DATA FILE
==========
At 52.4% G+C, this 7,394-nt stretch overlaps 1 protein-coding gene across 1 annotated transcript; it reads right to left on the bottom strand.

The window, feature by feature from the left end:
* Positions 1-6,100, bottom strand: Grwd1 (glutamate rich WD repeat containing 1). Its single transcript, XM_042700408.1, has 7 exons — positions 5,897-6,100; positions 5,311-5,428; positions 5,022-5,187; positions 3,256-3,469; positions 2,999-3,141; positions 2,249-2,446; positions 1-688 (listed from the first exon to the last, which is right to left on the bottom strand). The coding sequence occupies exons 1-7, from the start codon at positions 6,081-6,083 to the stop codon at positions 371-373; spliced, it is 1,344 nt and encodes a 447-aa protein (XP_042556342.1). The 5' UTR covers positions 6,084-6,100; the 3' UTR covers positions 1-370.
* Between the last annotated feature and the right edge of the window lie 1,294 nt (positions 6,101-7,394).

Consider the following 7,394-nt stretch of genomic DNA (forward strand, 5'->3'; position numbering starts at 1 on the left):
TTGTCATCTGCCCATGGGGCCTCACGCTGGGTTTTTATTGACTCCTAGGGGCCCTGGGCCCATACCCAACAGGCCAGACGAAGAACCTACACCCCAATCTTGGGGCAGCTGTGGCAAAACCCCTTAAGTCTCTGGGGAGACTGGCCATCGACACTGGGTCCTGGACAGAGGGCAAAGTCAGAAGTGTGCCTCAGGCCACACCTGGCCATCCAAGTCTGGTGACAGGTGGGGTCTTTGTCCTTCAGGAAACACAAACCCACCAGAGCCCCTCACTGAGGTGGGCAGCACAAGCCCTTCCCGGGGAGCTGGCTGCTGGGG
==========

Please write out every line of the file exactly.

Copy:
At 52.4% G+C, this 7,394-nt stretch overlaps 1 protein-coding gene across 1 annotated transcript; it reads right to left on the bottom strand.

The window, feature by feature from the left end:
* Positions 1-6,100, bottom strand: Grwd1 (glutamate rich WD repeat containing 1). Its single transcript, XM_042700408.1, has 7 exons — positions 5,897-6,100; positions 5,311-5,428; positions 5,022-5,187; positions 3,256-3,469; positions 2,999-3,141; positions 2,249-2,446; positions 1-688 (listed from the first exon to the last, which is right to left on the bottom strand). The coding sequence occupies exons 1-7, from the start codon at positions 6,081-6,083 to the stop codon at positions 371-373; spliced, it is 1,344 nt and encodes a 447-aa protein (XP_042556342.1). The 5' UTR covers positions 6,084-6,100; the 3' UTR covers positions 1-370.
* Between the last annotated feature and the right edge of the window lie 1,294 nt (positions 6,101-7,394).

Consider the following 7,394-nt stretch of genomic DNA (forward strand, 5'->3'; position numbering starts at 1 on the left):
TTGTCATCTGCCCATGGGGCCTCACGCTGGGTTTTTATTGACTCCTAGGGGCCCTGGGCCCATACCCAACAGGCCAGACGAAGAACCTACACCCCAATCTTGGGGCAGCTGTGGCAAAACCCCTTAAGTCTCTGGGGAGACTGGCCATCGACACTGGGTCCTGGACAGAGGGCAAAGTCAGAAGTGTGCCTCAGGCCACACCTGGCCATCCAAGTCTGGTGACAGGTGGGGTCTTTGTCCTTCAGGAAACACAAACCCACCAGAGCCCCTCACTGAGGTGGGCAGCACAAGCCCTTCCCGGGGAGCTGGCTGCTGGGG